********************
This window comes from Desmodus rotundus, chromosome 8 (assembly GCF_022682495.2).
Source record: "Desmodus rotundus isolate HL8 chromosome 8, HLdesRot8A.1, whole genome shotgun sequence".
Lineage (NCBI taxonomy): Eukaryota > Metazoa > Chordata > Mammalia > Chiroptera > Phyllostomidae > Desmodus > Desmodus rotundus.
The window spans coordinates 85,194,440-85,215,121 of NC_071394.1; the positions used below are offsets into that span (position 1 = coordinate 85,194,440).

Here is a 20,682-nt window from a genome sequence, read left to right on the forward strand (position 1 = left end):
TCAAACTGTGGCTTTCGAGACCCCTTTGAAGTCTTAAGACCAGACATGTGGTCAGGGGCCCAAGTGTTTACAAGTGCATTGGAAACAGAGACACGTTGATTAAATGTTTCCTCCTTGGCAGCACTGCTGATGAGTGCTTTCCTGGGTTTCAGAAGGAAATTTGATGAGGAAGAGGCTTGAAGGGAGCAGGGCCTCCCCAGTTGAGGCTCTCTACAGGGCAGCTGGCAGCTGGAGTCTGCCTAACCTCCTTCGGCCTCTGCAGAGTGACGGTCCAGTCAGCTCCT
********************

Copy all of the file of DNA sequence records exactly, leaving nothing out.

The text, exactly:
This window comes from Desmodus rotundus, chromosome 8 (assembly GCF_022682495.2).
Source record: "Desmodus rotundus isolate HL8 chromosome 8, HLdesRot8A.1, whole genome shotgun sequence".
Lineage (NCBI taxonomy): Eukaryota > Metazoa > Chordata > Mammalia > Chiroptera > Phyllostomidae > Desmodus > Desmodus rotundus.
The window spans coordinates 85,194,440-85,215,121 of NC_071394.1; the positions used below are offsets into that span (position 1 = coordinate 85,194,440).

Here is a 20,682-nt window from a genome sequence, read left to right on the forward strand (position 1 = left end):
TCAAACTGTGGCTTTCGAGACCCCTTTGAAGTCTTAAGACCAGACATGTGGTCAGGGGCCCAAGTGTTTACAAGTGCATTGGAAACAGAGACACGTTGATTAAATGTTTCCTCCTTGGCAGCACTGCTGATGAGTGCTTTCCTGGGTTTCAGAAGGAAATTTGATGAGGAAGAGGCTTGAAGGGAGCAGGGCCTCCCCAGTTGAGGCTCTCTACAGGGCAGCTGGCAGCTGGAGTCTGCCTAACCTCCTTCGGCCTCTGCAGAGTGACGGTCCAGTCAGCTCCT